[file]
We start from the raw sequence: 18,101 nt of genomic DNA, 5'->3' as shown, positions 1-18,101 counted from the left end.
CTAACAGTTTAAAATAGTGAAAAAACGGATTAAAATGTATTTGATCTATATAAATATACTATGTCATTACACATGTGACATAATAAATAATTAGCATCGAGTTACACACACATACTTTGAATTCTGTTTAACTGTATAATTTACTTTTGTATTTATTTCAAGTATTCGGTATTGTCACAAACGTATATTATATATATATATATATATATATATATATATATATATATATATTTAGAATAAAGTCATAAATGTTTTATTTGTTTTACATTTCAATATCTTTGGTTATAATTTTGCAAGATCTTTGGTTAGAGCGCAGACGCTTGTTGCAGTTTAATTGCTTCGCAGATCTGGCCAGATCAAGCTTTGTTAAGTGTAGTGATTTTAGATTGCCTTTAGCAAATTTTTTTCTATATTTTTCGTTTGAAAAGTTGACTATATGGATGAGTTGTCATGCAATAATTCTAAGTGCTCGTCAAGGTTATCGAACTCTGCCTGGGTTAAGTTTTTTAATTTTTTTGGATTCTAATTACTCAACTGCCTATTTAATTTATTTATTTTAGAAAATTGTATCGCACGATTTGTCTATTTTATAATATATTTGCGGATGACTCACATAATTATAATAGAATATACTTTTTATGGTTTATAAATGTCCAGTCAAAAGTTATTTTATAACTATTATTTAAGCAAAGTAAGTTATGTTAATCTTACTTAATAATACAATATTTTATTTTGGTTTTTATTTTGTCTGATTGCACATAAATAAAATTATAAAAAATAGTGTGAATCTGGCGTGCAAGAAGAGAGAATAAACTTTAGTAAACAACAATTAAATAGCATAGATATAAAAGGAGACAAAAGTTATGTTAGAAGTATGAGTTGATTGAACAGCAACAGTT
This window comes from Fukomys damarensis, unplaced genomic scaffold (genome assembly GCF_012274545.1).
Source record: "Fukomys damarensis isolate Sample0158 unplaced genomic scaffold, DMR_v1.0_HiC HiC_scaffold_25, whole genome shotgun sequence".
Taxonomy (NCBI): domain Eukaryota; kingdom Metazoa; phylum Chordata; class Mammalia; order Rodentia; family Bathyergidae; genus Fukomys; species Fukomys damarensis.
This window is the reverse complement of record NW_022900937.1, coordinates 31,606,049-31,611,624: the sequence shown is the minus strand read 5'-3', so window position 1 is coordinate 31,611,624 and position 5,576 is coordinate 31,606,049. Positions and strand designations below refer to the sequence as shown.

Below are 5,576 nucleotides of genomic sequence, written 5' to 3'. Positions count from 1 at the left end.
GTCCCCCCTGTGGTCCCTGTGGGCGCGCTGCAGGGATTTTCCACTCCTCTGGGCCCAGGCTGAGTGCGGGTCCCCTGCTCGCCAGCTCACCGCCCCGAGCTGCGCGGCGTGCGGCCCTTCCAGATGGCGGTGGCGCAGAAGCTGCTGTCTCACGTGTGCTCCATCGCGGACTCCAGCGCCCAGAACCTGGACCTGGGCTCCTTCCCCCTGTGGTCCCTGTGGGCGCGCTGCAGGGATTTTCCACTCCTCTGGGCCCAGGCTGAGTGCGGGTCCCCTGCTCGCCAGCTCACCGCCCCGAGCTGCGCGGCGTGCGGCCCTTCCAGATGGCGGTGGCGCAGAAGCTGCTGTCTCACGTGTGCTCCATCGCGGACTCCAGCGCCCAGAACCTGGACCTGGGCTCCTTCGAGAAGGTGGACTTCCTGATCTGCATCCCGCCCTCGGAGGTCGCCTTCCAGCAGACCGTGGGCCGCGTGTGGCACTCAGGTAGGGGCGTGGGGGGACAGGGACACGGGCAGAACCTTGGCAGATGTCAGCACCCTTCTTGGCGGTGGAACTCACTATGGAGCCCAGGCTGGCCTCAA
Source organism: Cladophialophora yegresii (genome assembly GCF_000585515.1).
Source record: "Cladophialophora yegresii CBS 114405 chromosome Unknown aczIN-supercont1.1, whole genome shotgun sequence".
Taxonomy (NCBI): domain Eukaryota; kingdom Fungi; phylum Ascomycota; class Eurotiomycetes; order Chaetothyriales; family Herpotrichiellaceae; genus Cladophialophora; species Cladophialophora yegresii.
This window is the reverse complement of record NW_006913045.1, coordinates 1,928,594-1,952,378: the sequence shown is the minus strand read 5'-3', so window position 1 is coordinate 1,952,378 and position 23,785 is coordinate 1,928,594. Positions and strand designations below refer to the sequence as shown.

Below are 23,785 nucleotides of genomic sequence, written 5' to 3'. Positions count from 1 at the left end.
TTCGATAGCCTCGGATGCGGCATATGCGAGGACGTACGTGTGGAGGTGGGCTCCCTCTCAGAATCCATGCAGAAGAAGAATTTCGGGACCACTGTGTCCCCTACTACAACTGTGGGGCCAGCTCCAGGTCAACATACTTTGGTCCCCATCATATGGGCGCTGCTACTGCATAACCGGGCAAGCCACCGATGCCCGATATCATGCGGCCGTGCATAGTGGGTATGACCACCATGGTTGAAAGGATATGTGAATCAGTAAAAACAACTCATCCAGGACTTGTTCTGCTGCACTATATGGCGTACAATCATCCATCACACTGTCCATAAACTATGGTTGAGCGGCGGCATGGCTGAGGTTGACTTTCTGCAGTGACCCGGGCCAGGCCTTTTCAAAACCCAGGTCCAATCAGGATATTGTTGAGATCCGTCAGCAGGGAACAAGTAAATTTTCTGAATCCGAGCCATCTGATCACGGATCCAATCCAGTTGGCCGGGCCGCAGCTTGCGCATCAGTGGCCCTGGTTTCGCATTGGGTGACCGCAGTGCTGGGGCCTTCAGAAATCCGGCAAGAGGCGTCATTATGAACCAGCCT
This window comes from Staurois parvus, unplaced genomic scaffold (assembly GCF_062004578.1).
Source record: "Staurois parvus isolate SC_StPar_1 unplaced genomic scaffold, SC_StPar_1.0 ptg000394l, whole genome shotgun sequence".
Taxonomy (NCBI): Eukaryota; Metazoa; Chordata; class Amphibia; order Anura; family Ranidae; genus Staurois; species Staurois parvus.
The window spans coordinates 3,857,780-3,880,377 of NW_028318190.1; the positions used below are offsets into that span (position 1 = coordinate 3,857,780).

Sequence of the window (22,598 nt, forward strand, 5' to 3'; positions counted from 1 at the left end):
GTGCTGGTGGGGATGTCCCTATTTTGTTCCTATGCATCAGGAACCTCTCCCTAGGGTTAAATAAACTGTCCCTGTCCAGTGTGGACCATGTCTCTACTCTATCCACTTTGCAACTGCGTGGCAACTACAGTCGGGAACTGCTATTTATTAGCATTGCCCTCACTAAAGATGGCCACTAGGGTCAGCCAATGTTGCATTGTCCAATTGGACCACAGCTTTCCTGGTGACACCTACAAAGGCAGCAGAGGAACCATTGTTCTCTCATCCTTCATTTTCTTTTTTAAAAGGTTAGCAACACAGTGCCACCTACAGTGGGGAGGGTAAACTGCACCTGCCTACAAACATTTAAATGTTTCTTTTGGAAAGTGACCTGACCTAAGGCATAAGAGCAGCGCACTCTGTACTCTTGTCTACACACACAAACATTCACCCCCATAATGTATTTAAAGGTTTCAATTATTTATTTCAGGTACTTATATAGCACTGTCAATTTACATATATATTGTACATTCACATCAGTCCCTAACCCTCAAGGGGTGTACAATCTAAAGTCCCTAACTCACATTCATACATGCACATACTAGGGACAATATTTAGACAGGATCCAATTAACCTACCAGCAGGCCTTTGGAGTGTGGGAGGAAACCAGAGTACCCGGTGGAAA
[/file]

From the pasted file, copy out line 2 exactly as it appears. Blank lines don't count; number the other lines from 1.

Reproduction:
CTAACAGTTTAAAATAGTGAAAAAACGGATTAAAATGTATTTGATCTATATAAATATACTATGTCATTACACATGTGACATAATAAATAATTAGCATCGAGTTACACACACATACTTTGAATTCTGTTTAACTGTATAATTTACTTTTGTATTTATTTCAAGTATTCGGTATTGTCACAAACGTATATTATATATATATATATATATATATATATATATATATATATATATTTAGAATAAAGTCATAAATGTTTTATTTGTTTTACATTTCAATATCTTTGGTTATAATTTTGCAAGATCTTTGGTTAGAGCGCAGACGCTTGTTGCAGTTTAATTGCTTCGCAGATCTGGCCAGATCAAGCTTTGTTAAGTGTAGTGATTTTAGATTGCCTTTAGCAAATTTTTTTCTATATTTTTCGTTTGAAAAGTTGACTATATGGATGAGTTGTCATGCAATAATTCTAAGTGCTCGTCAAGGTTATCGAACTCTGCCTGGGTTAAGTTTTTTAATTTTTTTGGATTCTAATTACTCAACTGCCTATTTAATTTATTTATTTTAGAAAATTGTATCGCACGATTTGTCTATTTTATAATATATTTGCGGATGACTCACATAATTATAATAGAATATACTTTTTATGGTTTATAAATGTCCAGTCAAAAGTTATTTTATAACTATTATTTAAGCAAAGTAAGTTATGTTAATCTTACTTAATAATACAATATTTTATTTTGGTTTTTATTTTGTCTGATTGCACATAAATAAAATTATAAAAAATAGTGTGAATCTGGCGTGCAAGAAGAGAGAATAAACTTTAGTAAACAACAATTAAATAGCATAGATATAAAAGGAGACAAAAGTTATGTTAGAAGTATGAGTTGATTGAACAGCAACAGTT